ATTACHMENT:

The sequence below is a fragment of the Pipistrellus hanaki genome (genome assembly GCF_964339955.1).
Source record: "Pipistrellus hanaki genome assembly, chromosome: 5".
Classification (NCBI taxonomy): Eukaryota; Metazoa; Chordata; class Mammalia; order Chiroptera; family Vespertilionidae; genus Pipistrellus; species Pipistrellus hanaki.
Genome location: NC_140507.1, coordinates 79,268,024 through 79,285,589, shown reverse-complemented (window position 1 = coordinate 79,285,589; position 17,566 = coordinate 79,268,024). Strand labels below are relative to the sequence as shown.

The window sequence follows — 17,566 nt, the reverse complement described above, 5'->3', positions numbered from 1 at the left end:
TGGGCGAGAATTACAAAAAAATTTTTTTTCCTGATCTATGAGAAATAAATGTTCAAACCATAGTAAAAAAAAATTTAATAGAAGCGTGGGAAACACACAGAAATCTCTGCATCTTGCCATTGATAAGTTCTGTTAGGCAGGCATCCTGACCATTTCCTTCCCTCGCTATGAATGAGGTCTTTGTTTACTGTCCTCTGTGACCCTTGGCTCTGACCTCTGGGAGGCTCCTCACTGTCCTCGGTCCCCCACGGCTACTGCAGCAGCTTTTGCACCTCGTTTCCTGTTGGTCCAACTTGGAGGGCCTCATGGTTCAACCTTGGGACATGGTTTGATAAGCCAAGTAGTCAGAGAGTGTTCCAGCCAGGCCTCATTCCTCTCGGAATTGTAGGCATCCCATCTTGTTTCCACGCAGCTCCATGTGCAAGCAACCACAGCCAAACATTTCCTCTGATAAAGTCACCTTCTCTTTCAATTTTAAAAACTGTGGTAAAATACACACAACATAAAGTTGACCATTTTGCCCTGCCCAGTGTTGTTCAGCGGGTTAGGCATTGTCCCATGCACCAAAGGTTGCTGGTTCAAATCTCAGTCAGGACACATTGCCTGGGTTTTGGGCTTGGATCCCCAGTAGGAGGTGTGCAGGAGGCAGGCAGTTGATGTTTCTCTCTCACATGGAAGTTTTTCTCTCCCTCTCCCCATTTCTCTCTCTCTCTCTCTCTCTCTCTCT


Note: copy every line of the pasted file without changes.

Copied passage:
The sequence below is a fragment of the Pipistrellus hanaki genome (genome assembly GCF_964339955.1).
Source record: "Pipistrellus hanaki genome assembly, chromosome: 5".
Classification (NCBI taxonomy): Eukaryota; Metazoa; Chordata; class Mammalia; order Chiroptera; family Vespertilionidae; genus Pipistrellus; species Pipistrellus hanaki.
Genome location: NC_140507.1, coordinates 79,268,024 through 79,285,589, shown reverse-complemented (window position 1 = coordinate 79,285,589; position 17,566 = coordinate 79,268,024). Strand labels below are relative to the sequence as shown.

The window sequence follows — 17,566 nt, the reverse complement described above, 5'->3', positions numbered from 1 at the left end:
TGGGCGAGAATTACAAAAAAATTTTTTTTCCTGATCTATGAGAAATAAATGTTCAAACCATAGTAAAAAAAAATTTAATAGAAGCGTGGGAAACACACAGAAATCTCTGCATCTTGCCATTGATAAGTTCTGTTAGGCAGGCATCCTGACCATTTCCTTCCCTCGCTATGAATGAGGTCTTTGTTTACTGTCCTCTGTGACCCTTGGCTCTGACCTCTGGGAGGCTCCTCACTGTCCTCGGTCCCCCACGGCTACTGCAGCAGCTTTTGCACCTCGTTTCCTGTTGGTCCAACTTGGAGGGCCTCATGGTTCAACCTTGGGACATGGTTTGATAAGCCAAGTAGTCAGAGAGTGTTCCAGCCAGGCCTCATTCCTCTCGGAATTGTAGGCATCCCATCTTGTTTCCACGCAGCTCCATGTGCAAGCAACCACAGCCAAACATTTCCTCTGATAAAGTCACCTTCTCTTTCAATTTTAAAAACTGTGGTAAAATACACACAACATAAAGTTGACCATTTTGCCCTGCCCAGTGTTGTTCAGCGGGTTAGGCATTGTCCCATGCACCAAAGGTTGCTGGTTCAAATCTCAGTCAGGACACATTGCCTGGGTTTTGGGCTTGGATCCCCAGTAGGAGGTGTGCAGGAGGCAGGCAGTTGATGTTTCTCTCTCACATGGAAGTTTTTCTCTCCCTCTCCCCATTTCTCTCTCTCTCTCTCTCTCTCTCTCT